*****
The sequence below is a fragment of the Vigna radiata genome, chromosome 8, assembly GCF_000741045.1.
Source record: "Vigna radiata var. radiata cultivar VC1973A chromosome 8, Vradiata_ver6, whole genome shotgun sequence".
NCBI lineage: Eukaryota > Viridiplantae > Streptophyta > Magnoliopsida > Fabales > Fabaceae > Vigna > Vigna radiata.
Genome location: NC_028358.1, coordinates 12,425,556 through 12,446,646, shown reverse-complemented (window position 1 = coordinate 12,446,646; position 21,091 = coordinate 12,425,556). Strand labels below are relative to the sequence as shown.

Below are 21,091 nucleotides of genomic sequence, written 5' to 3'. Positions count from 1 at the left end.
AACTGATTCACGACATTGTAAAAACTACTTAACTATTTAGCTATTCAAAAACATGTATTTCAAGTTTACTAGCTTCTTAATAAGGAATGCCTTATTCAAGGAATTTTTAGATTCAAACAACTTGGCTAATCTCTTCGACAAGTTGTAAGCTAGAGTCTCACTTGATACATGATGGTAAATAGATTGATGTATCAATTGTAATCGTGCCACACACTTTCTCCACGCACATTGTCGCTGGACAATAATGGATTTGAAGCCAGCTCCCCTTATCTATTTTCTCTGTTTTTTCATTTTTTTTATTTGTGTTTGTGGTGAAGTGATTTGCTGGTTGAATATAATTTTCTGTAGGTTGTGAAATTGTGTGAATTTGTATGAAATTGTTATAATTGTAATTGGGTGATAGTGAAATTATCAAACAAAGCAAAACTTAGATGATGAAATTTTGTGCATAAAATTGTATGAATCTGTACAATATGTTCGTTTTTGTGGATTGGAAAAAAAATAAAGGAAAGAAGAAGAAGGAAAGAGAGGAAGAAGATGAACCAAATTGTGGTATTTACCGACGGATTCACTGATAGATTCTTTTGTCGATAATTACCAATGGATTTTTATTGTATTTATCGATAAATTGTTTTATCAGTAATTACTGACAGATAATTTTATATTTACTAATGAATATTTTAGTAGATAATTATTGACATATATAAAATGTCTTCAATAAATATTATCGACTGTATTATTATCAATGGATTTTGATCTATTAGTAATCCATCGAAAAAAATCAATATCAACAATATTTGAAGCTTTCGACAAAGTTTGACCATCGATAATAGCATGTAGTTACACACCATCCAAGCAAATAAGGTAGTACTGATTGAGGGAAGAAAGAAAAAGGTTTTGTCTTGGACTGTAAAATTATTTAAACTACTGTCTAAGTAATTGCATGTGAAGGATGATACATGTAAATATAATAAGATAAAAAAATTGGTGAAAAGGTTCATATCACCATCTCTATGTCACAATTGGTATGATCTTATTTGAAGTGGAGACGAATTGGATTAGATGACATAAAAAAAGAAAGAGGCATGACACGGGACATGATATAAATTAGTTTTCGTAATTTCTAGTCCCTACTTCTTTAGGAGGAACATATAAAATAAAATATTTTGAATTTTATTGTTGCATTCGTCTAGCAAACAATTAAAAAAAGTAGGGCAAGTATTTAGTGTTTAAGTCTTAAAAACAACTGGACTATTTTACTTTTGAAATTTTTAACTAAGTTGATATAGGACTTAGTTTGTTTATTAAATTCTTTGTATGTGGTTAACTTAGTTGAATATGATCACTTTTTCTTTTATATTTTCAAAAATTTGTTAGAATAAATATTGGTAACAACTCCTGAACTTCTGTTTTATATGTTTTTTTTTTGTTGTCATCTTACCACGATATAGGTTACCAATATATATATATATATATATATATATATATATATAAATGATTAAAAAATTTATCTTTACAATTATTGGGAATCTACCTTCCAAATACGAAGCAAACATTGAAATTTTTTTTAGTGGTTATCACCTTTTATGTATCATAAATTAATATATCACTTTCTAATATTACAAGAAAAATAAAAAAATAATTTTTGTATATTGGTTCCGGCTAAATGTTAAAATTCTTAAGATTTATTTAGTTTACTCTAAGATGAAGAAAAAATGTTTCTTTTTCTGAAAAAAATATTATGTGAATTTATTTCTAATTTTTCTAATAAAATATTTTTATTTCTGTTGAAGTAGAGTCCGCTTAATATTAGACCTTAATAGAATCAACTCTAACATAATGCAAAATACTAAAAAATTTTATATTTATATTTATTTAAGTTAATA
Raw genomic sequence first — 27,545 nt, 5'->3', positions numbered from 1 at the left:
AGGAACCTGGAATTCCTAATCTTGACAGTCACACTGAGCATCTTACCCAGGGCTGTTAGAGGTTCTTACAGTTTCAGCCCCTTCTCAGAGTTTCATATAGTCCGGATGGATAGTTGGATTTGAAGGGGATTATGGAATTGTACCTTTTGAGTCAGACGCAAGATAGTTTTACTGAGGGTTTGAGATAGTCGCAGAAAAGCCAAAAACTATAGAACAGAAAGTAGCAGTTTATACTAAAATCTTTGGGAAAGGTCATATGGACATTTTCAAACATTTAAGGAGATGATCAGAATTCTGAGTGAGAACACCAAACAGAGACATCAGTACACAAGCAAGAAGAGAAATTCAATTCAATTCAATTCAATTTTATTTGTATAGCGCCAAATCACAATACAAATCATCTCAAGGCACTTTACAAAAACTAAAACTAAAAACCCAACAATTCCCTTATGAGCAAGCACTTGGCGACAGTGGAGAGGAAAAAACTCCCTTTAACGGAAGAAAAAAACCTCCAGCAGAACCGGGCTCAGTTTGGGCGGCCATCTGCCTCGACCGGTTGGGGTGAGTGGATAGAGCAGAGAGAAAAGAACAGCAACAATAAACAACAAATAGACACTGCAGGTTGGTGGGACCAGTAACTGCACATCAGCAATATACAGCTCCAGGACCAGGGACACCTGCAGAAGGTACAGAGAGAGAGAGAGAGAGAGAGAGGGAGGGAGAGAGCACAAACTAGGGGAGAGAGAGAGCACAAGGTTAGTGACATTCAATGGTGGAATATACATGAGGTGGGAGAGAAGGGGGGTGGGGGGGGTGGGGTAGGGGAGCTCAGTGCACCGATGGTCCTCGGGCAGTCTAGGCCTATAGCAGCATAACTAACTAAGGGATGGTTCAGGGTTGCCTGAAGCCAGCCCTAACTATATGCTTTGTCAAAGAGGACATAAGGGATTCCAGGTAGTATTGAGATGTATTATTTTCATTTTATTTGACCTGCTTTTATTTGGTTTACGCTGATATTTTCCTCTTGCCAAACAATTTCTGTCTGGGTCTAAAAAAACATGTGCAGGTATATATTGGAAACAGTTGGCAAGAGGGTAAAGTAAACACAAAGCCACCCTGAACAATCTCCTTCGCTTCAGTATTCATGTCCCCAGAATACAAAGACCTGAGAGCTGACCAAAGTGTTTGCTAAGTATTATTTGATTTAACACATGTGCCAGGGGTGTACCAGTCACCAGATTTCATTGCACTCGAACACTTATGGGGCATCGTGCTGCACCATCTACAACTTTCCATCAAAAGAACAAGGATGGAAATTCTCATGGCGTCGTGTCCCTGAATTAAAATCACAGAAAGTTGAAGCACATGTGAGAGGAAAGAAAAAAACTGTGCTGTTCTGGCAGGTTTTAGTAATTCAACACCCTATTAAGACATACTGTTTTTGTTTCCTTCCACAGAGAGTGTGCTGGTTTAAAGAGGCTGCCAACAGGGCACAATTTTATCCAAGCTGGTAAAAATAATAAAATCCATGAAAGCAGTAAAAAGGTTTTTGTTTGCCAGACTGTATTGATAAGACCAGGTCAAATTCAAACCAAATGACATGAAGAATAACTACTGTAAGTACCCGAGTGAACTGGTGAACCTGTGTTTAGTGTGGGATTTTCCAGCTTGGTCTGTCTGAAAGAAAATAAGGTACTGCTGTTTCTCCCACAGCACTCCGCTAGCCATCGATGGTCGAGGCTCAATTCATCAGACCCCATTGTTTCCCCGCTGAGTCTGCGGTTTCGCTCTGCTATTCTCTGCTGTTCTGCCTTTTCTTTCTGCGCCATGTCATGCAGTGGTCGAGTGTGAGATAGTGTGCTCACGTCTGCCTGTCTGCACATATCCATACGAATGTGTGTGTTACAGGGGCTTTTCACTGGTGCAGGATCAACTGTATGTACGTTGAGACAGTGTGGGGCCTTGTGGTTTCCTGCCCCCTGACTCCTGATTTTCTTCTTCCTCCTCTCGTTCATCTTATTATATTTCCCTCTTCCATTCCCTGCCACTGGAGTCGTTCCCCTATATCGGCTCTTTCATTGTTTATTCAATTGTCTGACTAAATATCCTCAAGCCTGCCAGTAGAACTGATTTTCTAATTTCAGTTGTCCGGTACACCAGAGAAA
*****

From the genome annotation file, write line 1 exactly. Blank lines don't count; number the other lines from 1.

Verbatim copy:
The sequence below is a fragment of the Vigna radiata genome, chromosome 8, assembly GCF_000741045.1.